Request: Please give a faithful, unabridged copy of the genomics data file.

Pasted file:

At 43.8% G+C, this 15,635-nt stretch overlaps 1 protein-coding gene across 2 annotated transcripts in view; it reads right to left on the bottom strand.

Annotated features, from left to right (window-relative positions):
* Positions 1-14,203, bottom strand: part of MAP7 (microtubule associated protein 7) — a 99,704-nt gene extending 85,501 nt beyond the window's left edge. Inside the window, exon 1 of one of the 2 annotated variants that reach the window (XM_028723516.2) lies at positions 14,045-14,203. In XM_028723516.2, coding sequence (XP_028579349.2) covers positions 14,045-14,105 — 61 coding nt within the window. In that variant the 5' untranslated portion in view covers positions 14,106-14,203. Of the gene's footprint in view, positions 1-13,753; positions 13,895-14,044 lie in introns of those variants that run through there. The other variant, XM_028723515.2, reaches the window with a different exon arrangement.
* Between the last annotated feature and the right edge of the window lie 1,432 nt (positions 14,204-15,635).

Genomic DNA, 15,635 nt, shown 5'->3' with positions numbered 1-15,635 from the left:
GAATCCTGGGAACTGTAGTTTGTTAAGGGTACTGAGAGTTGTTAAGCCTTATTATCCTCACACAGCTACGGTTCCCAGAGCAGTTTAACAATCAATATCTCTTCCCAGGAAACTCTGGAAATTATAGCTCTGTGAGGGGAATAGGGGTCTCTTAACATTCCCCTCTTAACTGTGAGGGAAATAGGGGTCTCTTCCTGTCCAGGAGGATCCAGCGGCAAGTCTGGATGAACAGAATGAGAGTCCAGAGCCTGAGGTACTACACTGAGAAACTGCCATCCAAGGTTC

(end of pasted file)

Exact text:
At 43.8% G+C, this 15,635-nt stretch overlaps 1 protein-coding gene across 2 annotated transcripts in view; it reads right to left on the bottom strand.

Annotated features, from left to right (window-relative positions):
* Positions 1-14,203, bottom strand: part of MAP7 (microtubule associated protein 7) — a 99,704-nt gene extending 85,501 nt beyond the window's left edge. Inside the window, exon 1 of one of the 2 annotated variants that reach the window (XM_028723516.2) lies at positions 14,045-14,203. In XM_028723516.2, coding sequence (XP_028579349.2) covers positions 14,045-14,105 — 61 coding nt within the window. In that variant the 5' untranslated portion in view covers positions 14,106-14,203. Of the gene's footprint in view, positions 1-13,753; positions 13,895-14,044 lie in introns of those variants that run through there. The other variant, XM_028723515.2, reaches the window with a different exon arrangement.
* Between the last annotated feature and the right edge of the window lie 1,432 nt (positions 14,204-15,635).

Genomic DNA, 15,635 nt, shown 5'->3' with positions numbered 1-15,635 from the left:
GAATCCTGGGAACTGTAGTTTGTTAAGGGTACTGAGAGTTGTTAAGCCTTATTATCCTCACACAGCTACGGTTCCCAGAGCAGTTTAACAATCAATATCTCTTCCCAGGAAACTCTGGAAATTATAGCTCTGTGAGGGGAATAGGGGTCTCTTAACATTCCCCTCTTAACTGTGAGGGAAATAGGGGTCTCTTCCTGTCCAGGAGGATCCAGCGGCAAGTCTGGATGAACAGAATGAGAGTCCAGAGCCTGAGGTACTACACTGAGAAACTGCCATCCAAGGTTC